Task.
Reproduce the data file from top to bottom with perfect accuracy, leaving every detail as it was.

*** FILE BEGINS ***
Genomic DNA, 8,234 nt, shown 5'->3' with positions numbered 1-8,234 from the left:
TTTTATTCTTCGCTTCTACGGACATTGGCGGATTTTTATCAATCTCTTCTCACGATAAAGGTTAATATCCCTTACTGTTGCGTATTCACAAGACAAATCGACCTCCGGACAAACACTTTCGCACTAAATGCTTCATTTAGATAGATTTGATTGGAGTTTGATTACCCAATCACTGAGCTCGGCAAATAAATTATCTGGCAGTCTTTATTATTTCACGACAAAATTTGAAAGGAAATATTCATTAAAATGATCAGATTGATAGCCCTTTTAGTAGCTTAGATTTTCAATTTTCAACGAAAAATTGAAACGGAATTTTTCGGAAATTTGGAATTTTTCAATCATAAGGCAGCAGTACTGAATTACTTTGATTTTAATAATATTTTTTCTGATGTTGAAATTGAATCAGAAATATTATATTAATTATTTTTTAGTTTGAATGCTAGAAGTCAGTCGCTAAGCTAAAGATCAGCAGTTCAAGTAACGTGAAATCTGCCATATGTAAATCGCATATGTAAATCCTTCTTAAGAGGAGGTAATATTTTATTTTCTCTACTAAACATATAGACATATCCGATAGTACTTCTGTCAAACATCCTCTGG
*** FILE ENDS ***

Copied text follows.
Genomic DNA, 8,234 nt, shown 5'->3' with positions numbered 1-8,234 from the left:
TTTTATTCTTCGCTTCTACGGACATTGGCGGATTTTTATCAATCTCTTCTCACGATAAAGGTTAATATCCCTTACTGTTGCGTATTCACAAGACAAATCGACCTCCGGACAAACACTTTCGCACTAAATGCTTCATTTAGATAGATTTGATTGGAGTTTGATTACCCAATCACTGAGCTCGGCAAATAAATTATCTGGCAGTCTTTATTATTTCACGACAAAATTTGAAAGGAAATATTCATTAAAATGATCAGATTGATAGCCCTTTTAGTAGCTTAGATTTTCAATTTTCAACGAAAAATTGAAACGGAATTTTTCGGAAATTTGGAATTTTTCAATCATAAGGCAGCAGTACTGAATTACTTTGATTTTAATAATATTTTTTCTGATGTTGAAATTGAATCAGAAATATTATATTAATTATTTTTTAGTTTGAATGCTAGAAGTCAGTCGCTAAGCTAAAGATCAGCAGTTCAAGTAACGTGAAATCTGCCATATGTAAATCGCATATGTAAATCCTTCTTAAGAGGAGGTAATATTTTATTTTCTCTACTAAACATATAGACATATCCGATAGTACTTCTGTCAAACATCCTCTGG